Does your financial institution have a strategic plan living on a shelf somewhere? Perhaps it’s in a beautiful, black three-ring binder just waiting for the next examiner to dust it off. You get the executive management team together with the board for a day and hammer out that strategic plan once every five years. All good, right?
“Any institution that treats the creation of a strategic plan as just ‘checking the box’ is missing the point,” says PRI Partner, Mikelle Brady. “A strategic plan should guide leaders in creating a proactive and nimble financial institution.”
Here are five tips to creating and executing a strategic plan with resounding success:
1. Hire a professional strategic planning facilitator.
Everyone wants to have a voice and contribute to the strategic direction of your financial institution. With a facilitator, you get someone who asks probing questions, an expert in your industry, and someone to do all of that administrative grunt work like capturing ideas and writing the report. (P.S. When you hire PRI, you get an experienced professional who knows the ins and outs of community financial institutions. Bonus!)
2. Involve the right people.
You certainly need at least two days with the executive management team and the board. But what about the next generation of leaders? Include staff members who are interested and vested in the future success of your institution. In the right environment, young leaders bring new insights that will help push the whole leadership team and board.
3. Evaluate and meet as a team regularly (at least quarterly).
Set up teams to execute on each strategic initiative. Often, it’s quite clear who should be on a certain committee; for example, the CFO should be involved in a strategic initiative to increase ROI. However, at other times someone may be empowered to follow their passion, even if that initiative doesn’t directly relate to their job function. Either way, ensure that the teams are established and that they meet regularly. In addition, the entire strategic planning committee should meet quarterly to report on any roadblocks and to celebrate successes. Communicating is key as strategic initiatives often overlap.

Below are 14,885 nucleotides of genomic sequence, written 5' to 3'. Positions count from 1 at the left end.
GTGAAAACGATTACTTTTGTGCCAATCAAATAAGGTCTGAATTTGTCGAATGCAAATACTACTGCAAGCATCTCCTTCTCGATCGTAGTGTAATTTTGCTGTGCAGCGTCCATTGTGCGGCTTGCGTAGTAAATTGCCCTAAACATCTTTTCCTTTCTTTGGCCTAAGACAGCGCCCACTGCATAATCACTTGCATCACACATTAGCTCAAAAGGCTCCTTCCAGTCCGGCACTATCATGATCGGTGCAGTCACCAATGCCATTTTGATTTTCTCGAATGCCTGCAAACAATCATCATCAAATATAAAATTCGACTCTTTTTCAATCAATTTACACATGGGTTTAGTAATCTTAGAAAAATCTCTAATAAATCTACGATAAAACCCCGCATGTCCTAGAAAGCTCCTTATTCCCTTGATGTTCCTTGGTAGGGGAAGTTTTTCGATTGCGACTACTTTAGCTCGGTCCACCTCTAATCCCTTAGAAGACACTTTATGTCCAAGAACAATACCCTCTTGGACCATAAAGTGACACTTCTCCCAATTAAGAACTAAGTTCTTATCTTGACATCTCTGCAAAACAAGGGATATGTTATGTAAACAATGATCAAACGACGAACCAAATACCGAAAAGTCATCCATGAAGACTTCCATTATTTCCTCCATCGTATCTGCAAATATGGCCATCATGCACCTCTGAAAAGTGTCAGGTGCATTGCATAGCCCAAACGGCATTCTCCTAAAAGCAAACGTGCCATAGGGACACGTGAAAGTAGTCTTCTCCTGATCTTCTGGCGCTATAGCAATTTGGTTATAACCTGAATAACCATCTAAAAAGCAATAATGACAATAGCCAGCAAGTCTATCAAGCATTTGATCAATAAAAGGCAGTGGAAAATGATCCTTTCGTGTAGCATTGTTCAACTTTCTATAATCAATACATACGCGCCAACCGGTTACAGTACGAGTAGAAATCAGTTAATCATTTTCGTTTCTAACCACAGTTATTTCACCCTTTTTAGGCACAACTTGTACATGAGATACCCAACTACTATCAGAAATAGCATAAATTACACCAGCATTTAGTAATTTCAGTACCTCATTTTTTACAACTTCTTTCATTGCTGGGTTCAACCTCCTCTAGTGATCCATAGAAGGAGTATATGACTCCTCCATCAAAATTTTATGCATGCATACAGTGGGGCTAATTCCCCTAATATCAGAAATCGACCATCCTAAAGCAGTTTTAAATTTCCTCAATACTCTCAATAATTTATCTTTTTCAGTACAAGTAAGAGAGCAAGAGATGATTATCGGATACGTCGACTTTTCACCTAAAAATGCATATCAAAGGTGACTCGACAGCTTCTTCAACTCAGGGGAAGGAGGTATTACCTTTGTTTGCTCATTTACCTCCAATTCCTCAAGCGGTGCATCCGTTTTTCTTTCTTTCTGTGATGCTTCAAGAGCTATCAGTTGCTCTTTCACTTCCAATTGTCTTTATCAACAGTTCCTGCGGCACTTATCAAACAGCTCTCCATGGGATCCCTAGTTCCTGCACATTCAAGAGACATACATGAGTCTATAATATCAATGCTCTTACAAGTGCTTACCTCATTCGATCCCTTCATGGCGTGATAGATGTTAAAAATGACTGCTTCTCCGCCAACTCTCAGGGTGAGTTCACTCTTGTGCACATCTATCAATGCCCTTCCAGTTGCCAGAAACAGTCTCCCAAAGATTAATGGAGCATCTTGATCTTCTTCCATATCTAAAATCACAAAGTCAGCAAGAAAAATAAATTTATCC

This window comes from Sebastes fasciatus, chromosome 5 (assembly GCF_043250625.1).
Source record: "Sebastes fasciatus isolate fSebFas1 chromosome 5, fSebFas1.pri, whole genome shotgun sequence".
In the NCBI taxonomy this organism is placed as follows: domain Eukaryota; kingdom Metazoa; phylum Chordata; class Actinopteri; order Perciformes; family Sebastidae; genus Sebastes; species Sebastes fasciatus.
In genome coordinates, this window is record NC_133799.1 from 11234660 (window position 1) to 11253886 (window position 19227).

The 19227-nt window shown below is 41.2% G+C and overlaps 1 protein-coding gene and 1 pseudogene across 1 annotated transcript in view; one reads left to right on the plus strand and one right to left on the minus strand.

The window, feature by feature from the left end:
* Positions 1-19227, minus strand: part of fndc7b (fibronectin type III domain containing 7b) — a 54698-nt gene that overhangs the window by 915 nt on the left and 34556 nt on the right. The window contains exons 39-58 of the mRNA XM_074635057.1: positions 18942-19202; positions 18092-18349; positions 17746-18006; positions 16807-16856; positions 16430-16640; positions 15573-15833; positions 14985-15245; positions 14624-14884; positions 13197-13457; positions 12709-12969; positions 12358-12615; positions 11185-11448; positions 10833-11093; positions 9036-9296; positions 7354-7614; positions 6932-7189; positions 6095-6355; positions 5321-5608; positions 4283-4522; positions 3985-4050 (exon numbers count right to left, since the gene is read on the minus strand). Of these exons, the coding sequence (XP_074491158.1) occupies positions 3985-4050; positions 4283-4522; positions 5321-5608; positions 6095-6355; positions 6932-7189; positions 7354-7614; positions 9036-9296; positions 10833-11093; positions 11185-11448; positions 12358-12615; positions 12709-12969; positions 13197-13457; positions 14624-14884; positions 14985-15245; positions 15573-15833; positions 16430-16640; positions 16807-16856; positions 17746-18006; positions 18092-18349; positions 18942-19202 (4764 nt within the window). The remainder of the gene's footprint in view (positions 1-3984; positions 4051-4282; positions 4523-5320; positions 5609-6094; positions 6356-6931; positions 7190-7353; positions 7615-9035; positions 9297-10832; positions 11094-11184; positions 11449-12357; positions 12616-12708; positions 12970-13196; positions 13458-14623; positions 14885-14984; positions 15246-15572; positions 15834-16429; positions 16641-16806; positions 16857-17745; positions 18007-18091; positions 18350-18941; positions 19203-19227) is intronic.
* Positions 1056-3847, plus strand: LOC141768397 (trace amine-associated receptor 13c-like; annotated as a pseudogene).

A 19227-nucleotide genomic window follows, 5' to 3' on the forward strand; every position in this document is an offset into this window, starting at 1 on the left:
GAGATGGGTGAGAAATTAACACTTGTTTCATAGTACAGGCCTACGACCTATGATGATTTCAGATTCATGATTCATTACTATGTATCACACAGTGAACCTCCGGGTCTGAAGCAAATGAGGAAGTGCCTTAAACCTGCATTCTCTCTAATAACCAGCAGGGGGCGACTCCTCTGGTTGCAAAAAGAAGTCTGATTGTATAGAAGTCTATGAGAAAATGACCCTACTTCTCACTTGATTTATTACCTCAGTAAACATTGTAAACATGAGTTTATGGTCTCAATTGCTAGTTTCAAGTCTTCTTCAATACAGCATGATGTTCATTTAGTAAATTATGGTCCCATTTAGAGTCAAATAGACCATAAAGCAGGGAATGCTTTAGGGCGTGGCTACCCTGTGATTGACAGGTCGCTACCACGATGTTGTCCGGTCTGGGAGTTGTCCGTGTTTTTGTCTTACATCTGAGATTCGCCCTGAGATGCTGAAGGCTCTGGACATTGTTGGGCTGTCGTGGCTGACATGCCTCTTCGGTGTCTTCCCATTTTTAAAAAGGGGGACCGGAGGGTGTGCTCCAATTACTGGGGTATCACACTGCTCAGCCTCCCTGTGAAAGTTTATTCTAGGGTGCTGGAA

4. Make changes as often as necessary.
A good strategic plan doesn’t get printed to sit on the shelf. In fact, it would be a waste of paper to print a good strategic plan because of how frequently it needs to be updated and revised. A good strategic plan is nimble and flexible. Our industry is rapidly changing; your strategic plan should reflect that. Don’t be afraid to turn left when the plan said to turn right.
5. Report to the board and listen for strategic variances.
Once a year the board should hear updates on each of the strategic initiatives. But let’s be clear, the board only wants to hear high level updates. Be transparent about hurdles and changes. And when the board wants to make a change, listen with intent. After all, everyone is working toward the same goal—a successful financial institution that’s an integral part of your community.
Following these steps allows any leader to ensure a thriving strategy; one that will take the financial institution to the next level. Benjamin Franklin said, “By failing to prepare, you are preparing to fail.” What preparations are you making?
Profit Resources specializes in identifying profitability improvement areas for financial institutions through revenue growth, cost control, streamlining processes, and effective use of technology. Contact us to learn more about our personalized approach to strategic planning to propel growth and improve profitability